The Supreme Court refused on June 30 to take up an appeal by 16 health care workers who object on religious grounds to New York state’s COVID-19 vaccination mandate for health care workers.
New York’s mandate offers medical exemptions but not religious exemptions.
The petitioners, who served New York communities throughout the COVID–19 pandemic, object to all COVID-19 vaccines because they were developed using cell lines derived from aborted children.
Three conservative justices dissented from the high court’s refusal to grant the petition for review filed Feb. 14 in the case known as Dr. A v. Hochul, court file 21-1143.
In the unsigned order, the other justices did not explain why they decided against hearing the case. Justices usually do not offer explanations when deciding which appeals to take on. For such a petition to be granted, at least four of the nine justices must agree.
Justice Clarence Thomas wrote an opinion (pdf) dissenting from the denial of the petition, which was joined by Justices Samuel Alito and Neil Gorsuch.
Thomas recounted that the petitioners, after being forced to choose between their employment and their faith, sued in U.S. District Court for the Northern District of New York, arguing the vaccine mandate violated the Free Exercise Clause in the First Amendment to the U.S. Constitution. The district court sided with the health care workers and issued an injunction blocking the mandate. The U.S. Court of Appeals for the 2nd Circuit then overruled the district court.
Previously, Christopher Ferrara, who represented the workers before the district court, said the mandate’s “unprecedented First Amendment violation could not be more apparent.” Ferrara is special counsel at the Thomas More Society, a public interest law firm.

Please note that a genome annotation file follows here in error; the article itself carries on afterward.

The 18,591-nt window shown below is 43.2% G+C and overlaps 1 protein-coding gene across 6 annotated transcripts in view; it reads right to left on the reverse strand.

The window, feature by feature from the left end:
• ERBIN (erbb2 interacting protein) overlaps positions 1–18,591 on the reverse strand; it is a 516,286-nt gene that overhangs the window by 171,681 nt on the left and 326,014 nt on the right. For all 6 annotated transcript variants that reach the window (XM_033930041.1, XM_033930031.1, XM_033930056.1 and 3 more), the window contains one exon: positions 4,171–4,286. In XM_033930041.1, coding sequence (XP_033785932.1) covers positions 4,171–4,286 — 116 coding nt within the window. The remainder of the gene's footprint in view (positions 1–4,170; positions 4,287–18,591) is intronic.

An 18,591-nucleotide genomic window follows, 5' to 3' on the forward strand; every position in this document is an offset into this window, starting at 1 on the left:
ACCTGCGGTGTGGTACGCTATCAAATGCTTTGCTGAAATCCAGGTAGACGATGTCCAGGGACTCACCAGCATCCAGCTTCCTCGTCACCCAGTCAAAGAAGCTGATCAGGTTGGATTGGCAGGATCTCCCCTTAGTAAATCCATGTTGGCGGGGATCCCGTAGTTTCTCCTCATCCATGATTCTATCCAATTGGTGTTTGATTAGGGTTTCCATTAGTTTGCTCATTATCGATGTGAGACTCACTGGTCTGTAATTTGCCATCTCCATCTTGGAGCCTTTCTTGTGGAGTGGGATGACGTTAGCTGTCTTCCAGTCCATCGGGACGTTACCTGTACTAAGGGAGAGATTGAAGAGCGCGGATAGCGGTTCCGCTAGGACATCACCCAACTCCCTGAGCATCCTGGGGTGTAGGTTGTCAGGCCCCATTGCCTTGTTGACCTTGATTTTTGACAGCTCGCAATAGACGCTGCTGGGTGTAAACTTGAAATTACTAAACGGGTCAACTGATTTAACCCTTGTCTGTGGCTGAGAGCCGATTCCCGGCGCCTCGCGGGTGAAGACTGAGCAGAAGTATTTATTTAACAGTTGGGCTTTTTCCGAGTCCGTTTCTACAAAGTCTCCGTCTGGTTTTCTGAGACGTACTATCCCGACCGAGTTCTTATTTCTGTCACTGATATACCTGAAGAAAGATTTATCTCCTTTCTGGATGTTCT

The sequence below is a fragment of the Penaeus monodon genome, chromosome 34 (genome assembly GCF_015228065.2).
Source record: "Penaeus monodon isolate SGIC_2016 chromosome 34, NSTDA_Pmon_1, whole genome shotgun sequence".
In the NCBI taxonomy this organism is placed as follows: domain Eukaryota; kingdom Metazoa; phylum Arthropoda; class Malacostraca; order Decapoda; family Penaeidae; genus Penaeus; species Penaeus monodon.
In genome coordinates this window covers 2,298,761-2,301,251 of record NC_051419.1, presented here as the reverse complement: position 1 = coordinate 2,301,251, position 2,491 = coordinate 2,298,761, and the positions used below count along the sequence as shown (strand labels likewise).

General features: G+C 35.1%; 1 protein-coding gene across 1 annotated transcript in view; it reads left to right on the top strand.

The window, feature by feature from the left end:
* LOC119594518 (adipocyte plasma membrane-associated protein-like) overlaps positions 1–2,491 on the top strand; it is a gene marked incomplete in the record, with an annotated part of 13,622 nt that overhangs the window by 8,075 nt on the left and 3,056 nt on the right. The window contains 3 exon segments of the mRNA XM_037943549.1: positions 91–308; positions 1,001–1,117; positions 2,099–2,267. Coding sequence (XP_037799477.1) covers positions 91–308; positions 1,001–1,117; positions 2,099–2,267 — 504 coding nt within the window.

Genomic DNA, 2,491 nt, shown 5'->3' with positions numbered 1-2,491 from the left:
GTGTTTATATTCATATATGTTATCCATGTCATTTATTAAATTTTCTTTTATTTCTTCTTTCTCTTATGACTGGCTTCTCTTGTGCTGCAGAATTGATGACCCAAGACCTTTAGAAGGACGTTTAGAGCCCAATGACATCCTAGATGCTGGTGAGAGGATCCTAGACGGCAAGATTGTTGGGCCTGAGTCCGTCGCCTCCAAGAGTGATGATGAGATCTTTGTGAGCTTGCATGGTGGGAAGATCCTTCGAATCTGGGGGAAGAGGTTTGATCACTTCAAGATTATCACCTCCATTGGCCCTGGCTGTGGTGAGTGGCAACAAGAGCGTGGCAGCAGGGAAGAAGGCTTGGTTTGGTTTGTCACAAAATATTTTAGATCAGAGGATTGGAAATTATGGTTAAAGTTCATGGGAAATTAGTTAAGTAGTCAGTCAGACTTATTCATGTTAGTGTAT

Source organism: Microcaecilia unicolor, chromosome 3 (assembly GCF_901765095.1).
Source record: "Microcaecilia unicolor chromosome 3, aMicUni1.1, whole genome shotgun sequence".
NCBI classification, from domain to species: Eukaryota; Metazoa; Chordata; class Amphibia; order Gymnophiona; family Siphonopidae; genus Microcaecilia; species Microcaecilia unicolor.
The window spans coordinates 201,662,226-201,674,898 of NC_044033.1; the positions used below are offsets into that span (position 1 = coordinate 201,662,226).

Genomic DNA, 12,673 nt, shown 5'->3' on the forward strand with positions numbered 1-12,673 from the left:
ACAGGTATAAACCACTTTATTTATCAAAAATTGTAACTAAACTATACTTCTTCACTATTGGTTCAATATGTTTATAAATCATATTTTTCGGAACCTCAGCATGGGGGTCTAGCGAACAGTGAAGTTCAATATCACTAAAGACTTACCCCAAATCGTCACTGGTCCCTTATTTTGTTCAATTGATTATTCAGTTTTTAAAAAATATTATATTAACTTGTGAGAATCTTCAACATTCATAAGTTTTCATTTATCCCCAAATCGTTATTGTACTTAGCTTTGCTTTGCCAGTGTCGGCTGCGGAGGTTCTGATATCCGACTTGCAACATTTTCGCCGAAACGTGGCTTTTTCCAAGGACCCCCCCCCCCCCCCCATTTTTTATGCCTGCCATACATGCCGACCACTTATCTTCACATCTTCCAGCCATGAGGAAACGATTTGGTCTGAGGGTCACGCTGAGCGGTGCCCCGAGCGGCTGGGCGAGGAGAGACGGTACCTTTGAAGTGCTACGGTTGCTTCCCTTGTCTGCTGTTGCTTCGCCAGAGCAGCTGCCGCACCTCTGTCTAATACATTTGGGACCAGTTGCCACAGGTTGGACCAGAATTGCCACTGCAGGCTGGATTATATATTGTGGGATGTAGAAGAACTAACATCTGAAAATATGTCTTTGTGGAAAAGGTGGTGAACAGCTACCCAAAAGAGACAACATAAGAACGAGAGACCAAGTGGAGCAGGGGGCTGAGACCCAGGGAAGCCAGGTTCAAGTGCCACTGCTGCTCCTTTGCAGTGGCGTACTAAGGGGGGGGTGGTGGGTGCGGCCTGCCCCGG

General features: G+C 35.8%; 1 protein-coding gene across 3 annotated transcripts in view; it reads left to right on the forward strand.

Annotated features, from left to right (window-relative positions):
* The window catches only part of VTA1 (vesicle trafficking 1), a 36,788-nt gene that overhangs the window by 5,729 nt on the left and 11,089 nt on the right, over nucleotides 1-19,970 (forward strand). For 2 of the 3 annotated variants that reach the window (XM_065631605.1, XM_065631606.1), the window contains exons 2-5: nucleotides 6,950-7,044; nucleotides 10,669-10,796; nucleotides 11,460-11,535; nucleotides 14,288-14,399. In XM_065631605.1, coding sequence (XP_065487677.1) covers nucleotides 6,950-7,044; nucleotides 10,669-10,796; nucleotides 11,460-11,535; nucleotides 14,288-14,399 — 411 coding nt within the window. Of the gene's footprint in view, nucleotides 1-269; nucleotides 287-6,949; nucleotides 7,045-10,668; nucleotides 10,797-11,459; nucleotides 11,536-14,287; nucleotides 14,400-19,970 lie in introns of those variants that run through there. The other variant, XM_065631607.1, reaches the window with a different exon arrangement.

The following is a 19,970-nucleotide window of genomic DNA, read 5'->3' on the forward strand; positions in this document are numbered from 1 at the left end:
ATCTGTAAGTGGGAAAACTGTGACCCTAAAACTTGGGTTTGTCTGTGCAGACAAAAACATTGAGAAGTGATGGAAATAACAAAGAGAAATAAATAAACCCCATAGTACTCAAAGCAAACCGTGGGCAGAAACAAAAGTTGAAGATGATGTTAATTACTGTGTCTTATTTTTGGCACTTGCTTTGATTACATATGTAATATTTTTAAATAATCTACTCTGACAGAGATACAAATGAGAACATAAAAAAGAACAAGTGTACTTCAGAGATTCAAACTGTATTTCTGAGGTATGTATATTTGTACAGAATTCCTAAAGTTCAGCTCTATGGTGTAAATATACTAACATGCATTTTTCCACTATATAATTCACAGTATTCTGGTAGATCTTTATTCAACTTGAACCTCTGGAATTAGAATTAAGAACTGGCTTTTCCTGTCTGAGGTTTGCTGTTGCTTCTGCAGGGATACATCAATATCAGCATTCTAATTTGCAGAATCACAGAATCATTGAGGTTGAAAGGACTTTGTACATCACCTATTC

“Two doctors working in the same hospital, with the same patients, are treated differently based on nothing but the religious motivation of the one seeking a religious exemption versus the one seeking a medical exemption.”
But on Dec. 13, 2021, the Supreme Court denied the petitioners’ emergency application to reinstate the injunction halting the mandate. The same the three conservative justices dissented (pdf) from the denial of relief.
Since then, “every Petitioner except one has been fired, forced to resign, lost admitting privileges, or been coerced into a vaccination,” the petition stated.
Thomas noted that the Supreme Court held in Fulton v. Philadelphia (2021) that a law is constitutionally suspect “if it prohibits religious conduct while permitting secular conduct.”
“Yet there remains considerable confusion over whether a mandate, like New York’s, that does not exempt religious conduct can ever be neutral and generally applicable if it exempts secular conduct that similarly frustrates the specific interest that the mandate serves. Three Courts of Appeals and one State Supreme Court agree that such requirements are not neutral or generally applicable and therefore trigger strict scrutiny,” the justice wrote.
Thomas lamented that the high court declined to take a “prudent course” by granting the petition now, instead of procrastinating until “the next crisis forces us again to decide complex legal issues in an emergency posture.”
Although she won’t grant a religious exemption, the respondent in the case, Kathy Hochul, New York’s Democratic governor, has injected religion into the public debate over COVID-19, denouncing the unvaccinated and accusing them of defying the will of God, The Epoch Times reported in November.
“There’s people out there who aren’t listening to God, what God wants, you know this, you know who they are,” the governor told an audience Sept. 26, 2021, at New York City’s Christian Cultural Center, adding that those who have been vaccinated are “the smart ones.”
The Epoch Times reached out for comment to New York Solicitor General Barbara Underwood, who represents the state in Supreme Court proceedings, but didn’t receive a reply by press time.
This article by Matthew Vadum appeared July 1, 2022, in The Epoch Times.
Photo above shows Justice Clarence Thomas.